Paradoxically, Low Adoption Means High Opportunity
Paradoxically, even if small and medium business adoption of hosted IP communications is relatively low, considering the amount of time such services have been sold, potential therefore is quite large.
In other words, most of the potential buyers remain to be gotten.
Although IP adoption rates have increased over the last decade, the new survey sponsored by Edgewater Networks and Metaswitch Networks clearly shows that a large percentage of the small and medium business (SMB) market in the United States, “perhaps more than expected,” still uses TDM systems and services.
While adoption rates are higher in larger organizations, as high as 36 percent for organizations with 500 or more employees, adoption for smaller SMBs (less than 100 employees) is less than 25 percent.
Put another way, 66 percent of the medium-sized organization IP communications business is yet to be gained, while 75 percent of the small business opportunity likewise remains outstanding.
The low adoption rates mean that the market for IP services is “extremely large, the study reports. “We estimate that the U.S. market alone is worth over $26 billion annually,” said John Macario, Edgewater Networks VP.
That is a larger forecast than many have offered, but is based on simple extrapolation from a number of other data points, including U.S. Census Bureau data on the number of U.S. businesses in various categories, the number of employees and some basic assumptions about lines needed per employee.
That generates an estimate of potential seats for hosted IP communications, and based on recurring revenue, the potential market size, and
Perhaps the greatest sensitivity in that model is the assumption that each employee requires an account, and that the market potential is defined by the number of employees still using legacy phone services and systems.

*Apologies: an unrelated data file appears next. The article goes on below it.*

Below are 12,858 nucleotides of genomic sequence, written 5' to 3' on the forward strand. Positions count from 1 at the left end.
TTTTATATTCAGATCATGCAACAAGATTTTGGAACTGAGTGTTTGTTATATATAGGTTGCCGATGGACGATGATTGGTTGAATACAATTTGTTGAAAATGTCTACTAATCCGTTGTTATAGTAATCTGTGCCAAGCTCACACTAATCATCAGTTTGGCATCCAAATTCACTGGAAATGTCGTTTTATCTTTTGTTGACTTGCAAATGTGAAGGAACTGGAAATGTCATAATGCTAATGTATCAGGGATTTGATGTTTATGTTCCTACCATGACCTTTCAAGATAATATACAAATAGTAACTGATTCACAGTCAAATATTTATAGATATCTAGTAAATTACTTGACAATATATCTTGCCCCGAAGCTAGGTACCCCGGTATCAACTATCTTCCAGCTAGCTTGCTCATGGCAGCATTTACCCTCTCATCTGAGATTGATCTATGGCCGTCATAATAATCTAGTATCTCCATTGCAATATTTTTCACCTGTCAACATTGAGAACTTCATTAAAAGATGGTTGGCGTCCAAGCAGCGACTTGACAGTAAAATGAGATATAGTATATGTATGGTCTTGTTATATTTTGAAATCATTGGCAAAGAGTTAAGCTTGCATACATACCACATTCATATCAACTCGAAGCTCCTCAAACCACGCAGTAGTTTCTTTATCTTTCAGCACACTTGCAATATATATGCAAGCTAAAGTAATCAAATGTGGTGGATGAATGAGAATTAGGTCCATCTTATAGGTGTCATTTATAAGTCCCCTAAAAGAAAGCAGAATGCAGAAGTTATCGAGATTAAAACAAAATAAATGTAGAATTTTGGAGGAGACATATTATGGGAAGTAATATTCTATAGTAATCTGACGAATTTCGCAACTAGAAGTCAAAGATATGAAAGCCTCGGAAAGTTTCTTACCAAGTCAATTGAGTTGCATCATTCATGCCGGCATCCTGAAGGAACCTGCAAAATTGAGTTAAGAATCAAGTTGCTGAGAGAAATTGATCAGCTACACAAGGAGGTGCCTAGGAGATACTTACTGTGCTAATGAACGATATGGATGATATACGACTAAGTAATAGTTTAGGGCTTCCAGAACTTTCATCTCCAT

Both assumptions build on the notion that every employee requires unified communications. You might note that those are very different assumptions from past legacy system principles, which generally assumed that the key input was the ratio of trunk lines to people or “numbers.”
Requirements arguably are quite different when messaging is a core requirement and expectation. It might be quite rational to expect that every employee requires email and messaging tools, irrespective of the number of circuits or trunks required to support “voice.”
In other words, what we used to call the concentration ratio, or trunk lines required based on the number of employees, assuming some sharing, is an inaccurate way to describe demand for messaging and unified communications.
In fact, as we see in the case of mobile communications, messaging is the preferred medium, voice a secondary medium. So old rules about concentration ratios (trunk lines to support multiple users) do not hold.
That is to say nothing of the physical reality that IP communications does not build on “trunks” or “circuits.”
It can be argued that the mobile revolution, and advent of messaging, is driving much of the interest in unified communications. Firms that have adopted unified communications report using mobile and desktop clients that unify access to voice and instant messaging apps; transfer calls between mobiles and desk phones and provide a single voicemail.
IP and TDM users both place a high degree of value on unified communications and mobility features and are requiring them when looking to upgrade from their current environment.
Across the SMB market, decision makers said that having an offer with the right economics from a service provider they trust are the key purchase drivers.
The point is that the reputation of the supplier really does matter, and that especially is true for small businesses. Medium-sized organizations tend to care more about product attributes, says Macario.
Also important are access to phone system features from mobile devices.
The study was conducted In March 2015 of decision makers from 1,250 SMB entities.